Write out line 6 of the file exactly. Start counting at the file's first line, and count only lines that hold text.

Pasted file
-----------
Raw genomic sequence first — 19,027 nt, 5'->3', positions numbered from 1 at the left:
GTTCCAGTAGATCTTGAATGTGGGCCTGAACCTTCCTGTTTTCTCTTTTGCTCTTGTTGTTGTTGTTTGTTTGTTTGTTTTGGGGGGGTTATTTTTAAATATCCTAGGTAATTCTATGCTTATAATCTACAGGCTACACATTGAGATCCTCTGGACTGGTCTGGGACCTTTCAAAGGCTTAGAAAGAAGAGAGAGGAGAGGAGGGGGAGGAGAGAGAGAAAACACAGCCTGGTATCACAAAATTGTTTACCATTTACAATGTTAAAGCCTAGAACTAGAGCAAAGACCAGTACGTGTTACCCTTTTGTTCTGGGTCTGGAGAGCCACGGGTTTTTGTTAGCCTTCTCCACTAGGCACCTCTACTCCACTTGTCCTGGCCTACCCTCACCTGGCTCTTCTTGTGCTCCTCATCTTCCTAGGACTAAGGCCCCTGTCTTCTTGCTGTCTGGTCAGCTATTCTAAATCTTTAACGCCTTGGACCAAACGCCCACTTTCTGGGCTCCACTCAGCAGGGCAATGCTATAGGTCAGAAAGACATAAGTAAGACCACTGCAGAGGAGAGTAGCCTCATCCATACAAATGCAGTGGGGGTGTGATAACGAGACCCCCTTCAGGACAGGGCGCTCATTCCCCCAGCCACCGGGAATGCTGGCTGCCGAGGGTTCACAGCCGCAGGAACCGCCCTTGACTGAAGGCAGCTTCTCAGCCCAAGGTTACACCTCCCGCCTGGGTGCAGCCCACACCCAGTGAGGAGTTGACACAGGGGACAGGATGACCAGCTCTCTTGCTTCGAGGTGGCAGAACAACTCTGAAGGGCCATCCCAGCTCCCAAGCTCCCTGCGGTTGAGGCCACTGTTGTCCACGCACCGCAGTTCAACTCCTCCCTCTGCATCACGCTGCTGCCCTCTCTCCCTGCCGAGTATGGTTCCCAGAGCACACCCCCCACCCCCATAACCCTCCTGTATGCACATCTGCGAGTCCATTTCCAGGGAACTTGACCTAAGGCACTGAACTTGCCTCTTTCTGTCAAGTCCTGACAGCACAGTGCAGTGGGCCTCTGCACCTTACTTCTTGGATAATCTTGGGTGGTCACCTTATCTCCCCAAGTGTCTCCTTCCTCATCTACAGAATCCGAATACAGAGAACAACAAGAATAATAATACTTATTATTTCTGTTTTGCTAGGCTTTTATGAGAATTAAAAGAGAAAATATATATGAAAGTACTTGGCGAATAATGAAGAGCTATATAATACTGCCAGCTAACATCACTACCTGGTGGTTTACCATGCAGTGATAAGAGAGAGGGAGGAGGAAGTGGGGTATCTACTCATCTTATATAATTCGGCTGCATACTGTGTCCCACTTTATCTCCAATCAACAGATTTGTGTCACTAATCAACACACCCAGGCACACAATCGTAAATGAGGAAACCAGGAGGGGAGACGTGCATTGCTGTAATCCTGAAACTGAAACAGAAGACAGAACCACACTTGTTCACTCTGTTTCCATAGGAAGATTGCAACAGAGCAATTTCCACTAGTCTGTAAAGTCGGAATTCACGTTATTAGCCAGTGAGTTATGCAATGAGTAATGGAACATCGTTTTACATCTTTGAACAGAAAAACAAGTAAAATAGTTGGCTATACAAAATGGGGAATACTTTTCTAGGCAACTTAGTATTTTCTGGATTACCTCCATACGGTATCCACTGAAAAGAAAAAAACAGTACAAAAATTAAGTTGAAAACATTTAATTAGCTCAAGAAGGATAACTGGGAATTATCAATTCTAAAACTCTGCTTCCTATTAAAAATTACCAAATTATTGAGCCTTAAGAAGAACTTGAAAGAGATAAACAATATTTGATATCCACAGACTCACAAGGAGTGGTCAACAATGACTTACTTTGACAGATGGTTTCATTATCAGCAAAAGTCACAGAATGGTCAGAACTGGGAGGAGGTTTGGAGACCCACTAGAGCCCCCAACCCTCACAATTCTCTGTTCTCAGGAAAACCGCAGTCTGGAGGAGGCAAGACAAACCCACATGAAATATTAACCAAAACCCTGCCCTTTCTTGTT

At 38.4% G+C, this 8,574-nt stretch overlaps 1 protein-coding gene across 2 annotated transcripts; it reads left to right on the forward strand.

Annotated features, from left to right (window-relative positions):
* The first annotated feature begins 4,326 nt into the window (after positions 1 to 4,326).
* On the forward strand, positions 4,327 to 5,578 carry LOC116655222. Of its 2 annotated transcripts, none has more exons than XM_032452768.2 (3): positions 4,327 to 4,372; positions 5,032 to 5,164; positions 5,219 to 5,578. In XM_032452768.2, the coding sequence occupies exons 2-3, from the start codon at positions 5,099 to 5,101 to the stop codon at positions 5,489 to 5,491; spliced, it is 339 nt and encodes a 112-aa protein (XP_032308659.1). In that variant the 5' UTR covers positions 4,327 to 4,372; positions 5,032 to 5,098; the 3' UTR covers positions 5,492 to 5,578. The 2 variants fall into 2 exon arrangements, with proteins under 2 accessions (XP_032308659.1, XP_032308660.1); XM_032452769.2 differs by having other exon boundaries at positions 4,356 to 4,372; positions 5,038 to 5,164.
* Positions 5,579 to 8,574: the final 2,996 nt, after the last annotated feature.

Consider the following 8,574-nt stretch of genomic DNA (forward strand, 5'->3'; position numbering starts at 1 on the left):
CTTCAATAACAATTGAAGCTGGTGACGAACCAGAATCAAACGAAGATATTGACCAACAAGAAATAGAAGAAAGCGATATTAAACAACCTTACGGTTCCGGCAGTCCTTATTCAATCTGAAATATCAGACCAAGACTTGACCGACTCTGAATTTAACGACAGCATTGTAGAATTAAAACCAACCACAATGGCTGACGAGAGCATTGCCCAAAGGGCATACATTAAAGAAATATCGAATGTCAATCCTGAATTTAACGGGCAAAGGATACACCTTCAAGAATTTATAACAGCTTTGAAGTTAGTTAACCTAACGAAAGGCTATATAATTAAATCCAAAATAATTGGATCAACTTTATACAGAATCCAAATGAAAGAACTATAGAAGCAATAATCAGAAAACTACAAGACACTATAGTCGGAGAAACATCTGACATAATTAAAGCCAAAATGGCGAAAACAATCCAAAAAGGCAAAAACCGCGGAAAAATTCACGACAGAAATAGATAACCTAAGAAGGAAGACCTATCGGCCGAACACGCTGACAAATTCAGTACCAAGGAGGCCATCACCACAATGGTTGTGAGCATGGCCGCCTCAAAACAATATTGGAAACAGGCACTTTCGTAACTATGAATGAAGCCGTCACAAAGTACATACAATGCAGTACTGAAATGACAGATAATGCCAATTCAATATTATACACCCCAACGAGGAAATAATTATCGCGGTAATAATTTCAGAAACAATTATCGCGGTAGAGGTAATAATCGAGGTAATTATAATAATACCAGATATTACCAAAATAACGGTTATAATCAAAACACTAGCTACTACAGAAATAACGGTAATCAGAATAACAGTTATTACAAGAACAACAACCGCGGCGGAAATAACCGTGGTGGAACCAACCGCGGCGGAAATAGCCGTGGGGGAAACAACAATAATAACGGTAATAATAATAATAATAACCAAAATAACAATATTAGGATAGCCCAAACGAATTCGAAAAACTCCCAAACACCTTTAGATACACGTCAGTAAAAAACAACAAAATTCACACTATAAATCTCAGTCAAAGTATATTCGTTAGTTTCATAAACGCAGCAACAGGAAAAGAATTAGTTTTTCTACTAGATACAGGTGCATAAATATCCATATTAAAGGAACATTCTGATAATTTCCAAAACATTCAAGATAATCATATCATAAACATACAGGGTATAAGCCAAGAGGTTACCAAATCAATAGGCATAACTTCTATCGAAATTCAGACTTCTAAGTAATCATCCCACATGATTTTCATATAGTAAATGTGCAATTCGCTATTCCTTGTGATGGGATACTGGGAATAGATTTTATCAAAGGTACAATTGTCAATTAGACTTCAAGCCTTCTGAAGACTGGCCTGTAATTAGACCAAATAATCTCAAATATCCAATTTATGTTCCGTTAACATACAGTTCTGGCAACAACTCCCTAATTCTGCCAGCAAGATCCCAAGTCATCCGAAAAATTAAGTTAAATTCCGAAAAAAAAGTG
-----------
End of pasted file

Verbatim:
* On the forward strand, positions 4,327 to 5,578 carry LOC116655222. Of its 2 annotated transcripts, none has more exons than XM_032452768.2 (3): positions 4,327 to 4,372; positions 5,032 to 5,164; positions 5,219 to 5,578. In XM_032452768.2, the coding sequence occupies exons 2-3, from the start codon at positions 5,099 to 5,101 to the stop codon at positions 5,489 to 5,491; spliced, it is 339 nt and encodes a 112-aa protein (XP_032308659.1). In that variant the 5' UTR covers positions 4,327 to 4,372; positions 5,032 to 5,098; the 3' UTR covers positions 5,492 to 5,578. The 2 variants fall into 2 exon arrangements, with proteins under 2 accessions (XP_032308659.1, XP_032308660.1); XM_032452769.2 differs by having other exon boundaries at positions 4,356 to 4,372; positions 5,038 to 5,164.